Tomlin, who seemed to bypass any breaking-in period as only the third Steelers head coach in 38 years, is more animated and even more in charge than he was last season. Not that there were any questions about who was running the Steelers, despite the now 36-year-old Tomlin's previous lack of head coaching experience.
"He's going to be hard on all the guys, not just me," linebacker Lawrence Timmons said when asked Tuesday how Tomlin has changed. "But I respect him for that."
Respect? Tomlin didn't have any trouble winning that from his players last season, although the Steelers (10-6) experienced a rough finish by losing four of their final five and lasting only one game in the playoffs. Despite that, no player publicly complained that he wished Cowher had stayed around or that Tomlin's inexperience was showing.
Tomlin was an NFL coordinator for only one season before succeeding Cowher, the Steelers' coach for 15 seasons.
"I was comfortable last year. I'm not going to make more out of it than what it is," Tomlin said. "A year ago, executing this plan, it was a plan only in my mind. Standing here today, I've got tangible evidence of the way I want to do things. Does it make it more comforting? Yes, but it's very similar (to last year)."
As it turned out, the transition from the Cowher to the Tomlin eras was rougher than was initially viewed.
"Last year's camp was rough," defensive end Brett Keisel said. "Everything was new, the coaches were new and we had a new offense in so it was rough. ... This year is much better. We're all more comfortable with each other. We know what to expect from coach Tomlin. He knows what we have and I think he's more comfortable."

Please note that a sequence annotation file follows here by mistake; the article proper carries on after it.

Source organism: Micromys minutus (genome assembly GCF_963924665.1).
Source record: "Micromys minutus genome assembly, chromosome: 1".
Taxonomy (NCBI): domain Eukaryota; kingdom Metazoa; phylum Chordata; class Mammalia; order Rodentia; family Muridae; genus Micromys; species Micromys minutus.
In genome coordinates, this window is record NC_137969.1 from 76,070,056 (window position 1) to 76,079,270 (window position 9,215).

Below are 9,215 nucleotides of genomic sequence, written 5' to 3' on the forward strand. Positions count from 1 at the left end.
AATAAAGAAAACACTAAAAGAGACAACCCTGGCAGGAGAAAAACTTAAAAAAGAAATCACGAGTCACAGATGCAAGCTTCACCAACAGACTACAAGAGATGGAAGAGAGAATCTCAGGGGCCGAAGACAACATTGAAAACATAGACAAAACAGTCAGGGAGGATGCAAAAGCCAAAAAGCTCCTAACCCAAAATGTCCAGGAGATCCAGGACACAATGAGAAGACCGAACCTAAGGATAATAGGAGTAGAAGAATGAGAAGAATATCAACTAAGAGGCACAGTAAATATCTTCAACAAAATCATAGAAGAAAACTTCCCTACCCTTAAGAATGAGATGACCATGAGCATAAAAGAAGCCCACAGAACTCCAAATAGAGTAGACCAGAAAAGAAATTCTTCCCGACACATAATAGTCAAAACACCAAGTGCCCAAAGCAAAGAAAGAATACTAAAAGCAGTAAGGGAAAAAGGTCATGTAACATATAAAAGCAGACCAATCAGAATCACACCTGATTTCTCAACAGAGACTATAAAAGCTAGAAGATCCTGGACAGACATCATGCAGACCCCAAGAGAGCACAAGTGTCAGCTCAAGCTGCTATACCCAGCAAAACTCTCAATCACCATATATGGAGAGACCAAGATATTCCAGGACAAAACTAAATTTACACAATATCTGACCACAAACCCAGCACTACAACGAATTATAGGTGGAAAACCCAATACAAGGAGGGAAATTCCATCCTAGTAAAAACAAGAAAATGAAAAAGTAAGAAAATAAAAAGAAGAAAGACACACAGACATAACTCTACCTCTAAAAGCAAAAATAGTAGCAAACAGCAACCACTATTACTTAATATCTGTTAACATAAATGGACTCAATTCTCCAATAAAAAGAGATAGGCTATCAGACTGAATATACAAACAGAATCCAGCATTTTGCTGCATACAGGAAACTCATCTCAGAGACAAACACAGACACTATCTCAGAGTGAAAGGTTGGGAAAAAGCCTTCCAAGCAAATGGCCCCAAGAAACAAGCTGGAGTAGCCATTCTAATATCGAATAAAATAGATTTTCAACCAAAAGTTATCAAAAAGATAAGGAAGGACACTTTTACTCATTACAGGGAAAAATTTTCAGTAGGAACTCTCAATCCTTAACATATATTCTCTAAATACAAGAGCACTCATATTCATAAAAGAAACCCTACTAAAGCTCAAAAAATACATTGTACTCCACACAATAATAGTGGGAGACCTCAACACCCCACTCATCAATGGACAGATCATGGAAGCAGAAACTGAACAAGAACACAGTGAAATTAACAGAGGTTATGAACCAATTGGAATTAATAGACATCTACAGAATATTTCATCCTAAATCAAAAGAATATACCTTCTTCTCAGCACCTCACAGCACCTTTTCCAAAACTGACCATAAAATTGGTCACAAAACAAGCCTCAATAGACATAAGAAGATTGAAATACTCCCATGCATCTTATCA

Faneca's stubbornness created doubt among the younger linemen, who didn't know whether to follow a star player's lead or to do what was asked of them.
"Alan was a leader," Colon said. "Sometimes you can't teach old dogs new tricks. We have to realize Alan is gone, coach Zierlein is the boss and that's how we have to approach it.
"It's a new year and a new ship and we have a lot of new guys on deck."
Hines Ward said the receivers occasionally fought alterations sought by assistant coach Randy Fichtner, though the players and coach talked through their differences. Tomlin downplays any talk of coach-player difficulties, saying, "It's human nature to be resistant to change."
Tomlin also is devoting less time to special teams during training camp. Special teams coach Bob Ligashesky, who seemed to conduct every practice at 100 decibels and 110 mph last season, also has geared down.
What Tomlin doesn't want is for controversy to follow any change, one reason he chooses to deal privately with many issues that some head coaches wouldn't hesitate to make public.
But when four-time Pro Bowl pick Casey Hampton was the only one of several linemen who didn't follow orders by losing weight before camp, Tomlin didn't hesitate to embarrass one of his best players by putting him on the physically unable to perform list. Until he drops about 25 pounds, Hampton must work out by himself and can't practice with his teammates.
Cowher also battled with Hampton over weight and conditioning issues in 2003 but didn't resort to putting him on the physically unable to perform list.
"He set an example of how he's going to approach things," defensive end Aaron Smith said of Tomlin. "There's a level of expectation when you come out here and that's what he expects."
Here's what Tomlin expects from this Steelers season: Nothing can be assumed, and the teams that adjust on the fly and best cope with injuries, upsets and misfortune will succeed.
"The one thing I am extremely conscious of is there are things that we did well last year, but that doesn't ensure that we will do them well this year," Tomlin said. "Things that we didn't do as well last year, we can't anticipate being poor in those areas. It really is a clean slate."